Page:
Wagner 200 – The Gift – Siegfried Idyll with Henry Goodman and Harriet Walter [Aurora Orchestra at Kings Place]

Siegfried Idyll
Septet in E flat, Op.20

Richard Wagner – Henry Goodman
Cosima Wagner – Dame Harriet Walter

Members of Aurora Orchestra
Nicholas Collon [Wagner]

Barry Millington – Dialogue

Reviewed by: Andrew Morris

Reviewed: 28 June, 2013
Venue: Hall One, Kings Place, London

Nicholas Collon. Photograph: © Simon WeirHearing the voice of Richard Wagner is a timely reminder that, of all the great composers, he remains one of the least likeable. In this bicentenary year, we’ll have many opportunities to consider the music, rather than the man, but Barry Millington’s imagined dialogue between Wagner and second wife Cosima allowed us to compare both. Millington (a prolific writer on the composer and a leading light of Wagner 200) laid out the context of one of the great musical gifts – the Idyll that Wagner composed for his wife, based on material from his recently completed opera, Siegfried (part three of The Ring). It also let us peer into the relationship of one of music-history’s more dubious power couples.

The occasion of the Siegfried Idyll’s first performance has gone down in legend: on Christmas Day 1870, Cosima awoke to the sound of fifteen musicians, arranged on the staircase outside her room, performing the piece. Millington’s text leads up to this happy moment with an account of the couple’s meeting and marriage, including the famous cuckolding of Cosima’s husband, Hans von Bülow. Millington’s Cosima expresses remorse and unworthiness in the face of her infidelity and later marriage to the great genius Wagner; Millington’s Wagner sees the relationship as just reward for his towering accomplishments.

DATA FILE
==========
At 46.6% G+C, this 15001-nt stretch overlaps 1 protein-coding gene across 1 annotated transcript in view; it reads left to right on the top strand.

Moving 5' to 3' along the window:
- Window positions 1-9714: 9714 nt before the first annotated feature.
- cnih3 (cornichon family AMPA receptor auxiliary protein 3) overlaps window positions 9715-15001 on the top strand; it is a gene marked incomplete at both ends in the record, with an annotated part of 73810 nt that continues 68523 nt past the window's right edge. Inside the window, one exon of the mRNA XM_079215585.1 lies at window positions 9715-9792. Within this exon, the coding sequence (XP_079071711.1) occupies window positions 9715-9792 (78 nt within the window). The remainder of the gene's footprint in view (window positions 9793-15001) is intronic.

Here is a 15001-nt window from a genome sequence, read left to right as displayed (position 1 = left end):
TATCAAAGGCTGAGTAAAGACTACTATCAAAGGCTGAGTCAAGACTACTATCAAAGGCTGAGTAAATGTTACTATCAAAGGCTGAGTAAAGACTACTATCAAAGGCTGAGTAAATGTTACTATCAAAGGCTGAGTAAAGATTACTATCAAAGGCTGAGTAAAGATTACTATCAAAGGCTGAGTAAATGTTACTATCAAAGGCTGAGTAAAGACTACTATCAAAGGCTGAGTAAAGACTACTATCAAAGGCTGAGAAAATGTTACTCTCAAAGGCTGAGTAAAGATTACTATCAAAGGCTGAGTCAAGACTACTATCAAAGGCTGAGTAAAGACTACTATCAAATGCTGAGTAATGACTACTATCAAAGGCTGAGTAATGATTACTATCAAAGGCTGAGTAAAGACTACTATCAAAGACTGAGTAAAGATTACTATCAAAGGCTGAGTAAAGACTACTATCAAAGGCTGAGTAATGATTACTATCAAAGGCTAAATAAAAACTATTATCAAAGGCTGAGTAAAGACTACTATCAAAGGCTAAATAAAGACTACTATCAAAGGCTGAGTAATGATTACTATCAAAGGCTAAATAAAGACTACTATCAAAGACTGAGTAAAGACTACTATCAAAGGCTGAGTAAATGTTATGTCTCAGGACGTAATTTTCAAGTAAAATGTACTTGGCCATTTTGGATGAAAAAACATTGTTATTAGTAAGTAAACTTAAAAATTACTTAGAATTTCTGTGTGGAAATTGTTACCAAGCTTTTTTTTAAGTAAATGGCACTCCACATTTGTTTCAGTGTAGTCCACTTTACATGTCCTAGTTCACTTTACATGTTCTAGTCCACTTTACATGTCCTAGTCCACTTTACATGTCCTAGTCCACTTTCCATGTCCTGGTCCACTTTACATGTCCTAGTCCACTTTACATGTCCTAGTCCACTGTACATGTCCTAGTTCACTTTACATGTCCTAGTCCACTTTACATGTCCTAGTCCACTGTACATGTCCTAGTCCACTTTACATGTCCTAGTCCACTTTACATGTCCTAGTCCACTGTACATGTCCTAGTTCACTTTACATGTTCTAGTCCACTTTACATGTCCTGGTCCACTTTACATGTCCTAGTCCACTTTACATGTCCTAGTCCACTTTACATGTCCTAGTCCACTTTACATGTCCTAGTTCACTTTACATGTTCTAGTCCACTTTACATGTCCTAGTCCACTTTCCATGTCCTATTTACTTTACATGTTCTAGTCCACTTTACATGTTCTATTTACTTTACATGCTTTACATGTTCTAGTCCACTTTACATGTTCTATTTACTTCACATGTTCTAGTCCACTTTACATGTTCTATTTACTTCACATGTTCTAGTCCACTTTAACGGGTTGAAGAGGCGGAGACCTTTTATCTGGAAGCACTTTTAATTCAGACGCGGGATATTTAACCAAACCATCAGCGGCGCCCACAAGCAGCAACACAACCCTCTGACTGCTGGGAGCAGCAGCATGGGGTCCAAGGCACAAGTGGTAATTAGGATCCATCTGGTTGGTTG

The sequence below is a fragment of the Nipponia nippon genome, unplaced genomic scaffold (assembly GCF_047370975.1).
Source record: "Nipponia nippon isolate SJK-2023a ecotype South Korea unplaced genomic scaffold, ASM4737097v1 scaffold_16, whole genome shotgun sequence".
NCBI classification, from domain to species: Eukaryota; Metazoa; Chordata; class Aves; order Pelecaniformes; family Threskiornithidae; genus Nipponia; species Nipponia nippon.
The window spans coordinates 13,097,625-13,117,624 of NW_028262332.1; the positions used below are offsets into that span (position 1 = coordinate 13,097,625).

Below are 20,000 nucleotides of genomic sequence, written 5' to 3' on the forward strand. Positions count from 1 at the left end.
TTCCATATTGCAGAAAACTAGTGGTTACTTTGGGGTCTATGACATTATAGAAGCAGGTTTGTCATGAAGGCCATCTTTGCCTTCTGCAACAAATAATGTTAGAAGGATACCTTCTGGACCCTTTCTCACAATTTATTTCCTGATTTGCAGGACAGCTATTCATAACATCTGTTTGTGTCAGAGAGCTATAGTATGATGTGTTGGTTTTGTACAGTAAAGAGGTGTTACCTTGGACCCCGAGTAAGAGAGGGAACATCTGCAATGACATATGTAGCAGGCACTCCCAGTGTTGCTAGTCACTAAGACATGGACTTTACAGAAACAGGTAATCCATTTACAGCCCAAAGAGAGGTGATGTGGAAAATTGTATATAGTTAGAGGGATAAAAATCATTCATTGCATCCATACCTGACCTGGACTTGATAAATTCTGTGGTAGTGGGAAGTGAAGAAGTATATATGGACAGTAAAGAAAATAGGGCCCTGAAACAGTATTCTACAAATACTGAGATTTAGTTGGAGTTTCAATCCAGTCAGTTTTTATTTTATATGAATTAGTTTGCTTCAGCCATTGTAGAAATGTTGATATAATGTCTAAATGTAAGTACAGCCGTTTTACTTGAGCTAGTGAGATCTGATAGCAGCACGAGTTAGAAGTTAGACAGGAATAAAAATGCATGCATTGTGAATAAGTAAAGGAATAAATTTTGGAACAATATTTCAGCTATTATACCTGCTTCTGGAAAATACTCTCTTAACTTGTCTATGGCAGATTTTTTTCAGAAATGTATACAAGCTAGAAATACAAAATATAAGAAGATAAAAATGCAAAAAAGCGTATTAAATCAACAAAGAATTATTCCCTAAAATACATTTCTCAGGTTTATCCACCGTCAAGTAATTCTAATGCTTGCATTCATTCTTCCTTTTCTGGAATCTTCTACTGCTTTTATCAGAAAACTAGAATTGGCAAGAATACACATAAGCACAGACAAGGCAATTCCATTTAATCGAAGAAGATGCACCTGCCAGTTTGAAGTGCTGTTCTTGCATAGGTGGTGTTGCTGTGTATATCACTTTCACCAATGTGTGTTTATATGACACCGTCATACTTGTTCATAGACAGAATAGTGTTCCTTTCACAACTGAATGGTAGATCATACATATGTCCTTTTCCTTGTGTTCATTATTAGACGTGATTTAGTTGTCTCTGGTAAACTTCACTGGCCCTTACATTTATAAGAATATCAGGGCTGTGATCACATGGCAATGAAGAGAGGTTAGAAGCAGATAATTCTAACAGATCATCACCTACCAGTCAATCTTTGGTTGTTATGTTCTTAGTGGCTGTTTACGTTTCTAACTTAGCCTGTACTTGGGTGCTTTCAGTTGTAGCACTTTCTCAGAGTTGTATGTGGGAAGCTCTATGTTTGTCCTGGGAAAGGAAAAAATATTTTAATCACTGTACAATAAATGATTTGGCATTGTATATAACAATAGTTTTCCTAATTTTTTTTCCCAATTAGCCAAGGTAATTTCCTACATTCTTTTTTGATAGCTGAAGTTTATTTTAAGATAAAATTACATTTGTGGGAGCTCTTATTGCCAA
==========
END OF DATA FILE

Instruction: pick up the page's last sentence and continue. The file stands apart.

Henry Goodman captured the dangerous mixture of charm and megalomania bound up in Wagner’s character. If Wagner was indeed as suave and imposing as Goodman portrayed him, the attraction that he exerted over his admirers would certainly be understandable. Goodman hinted at his character’s demanding and selfish traits, though, leaving little doubt at the man’s egotistical centre. Harriet Walter’s Cosima was convincingly overawed by her husband’s greatness and pitifully convinced of her own inadequacy. Millington’s text was at its best when probing his characters’ frailties. It is, perhaps, rather long though and too reliant on anachronistic colloquialisms, but the dialogue framed the music effectively and brought its protagonists convincingly to life.

The pieces flowed naturally from the spoken drama. Thirteen musicians of the Aurora Orchestra (as is now customary, two fewer than graced the original performance) gave a refined and relatively restrained rendition of Siegfried Idyll, under the direction of Nicholas Collon. In holding back from overt romanticism for the most part, the ensemble made a greater point of the rapturous central climax. Beethoven’s early Septet had also featured on that Christmas Day in 1870; Goodman’s Wagner professed his admiration for it, and its unusual instrumentation revealed the incisiveness of Beethoven’s musical imagination. The masterstroke is the inclusion of the double bass, adding weight and depth to a piece predominantly sunny in character. Its six movements do seem to cram every musical form yet conceived into the work’s span, but the finale brilliantly contrasts solemnity and irreverent energy, without negating the value of either. The delicate phrasing of clarinettist Timothy Orpen was just one of many highlights of this beautifully proportioned performance.

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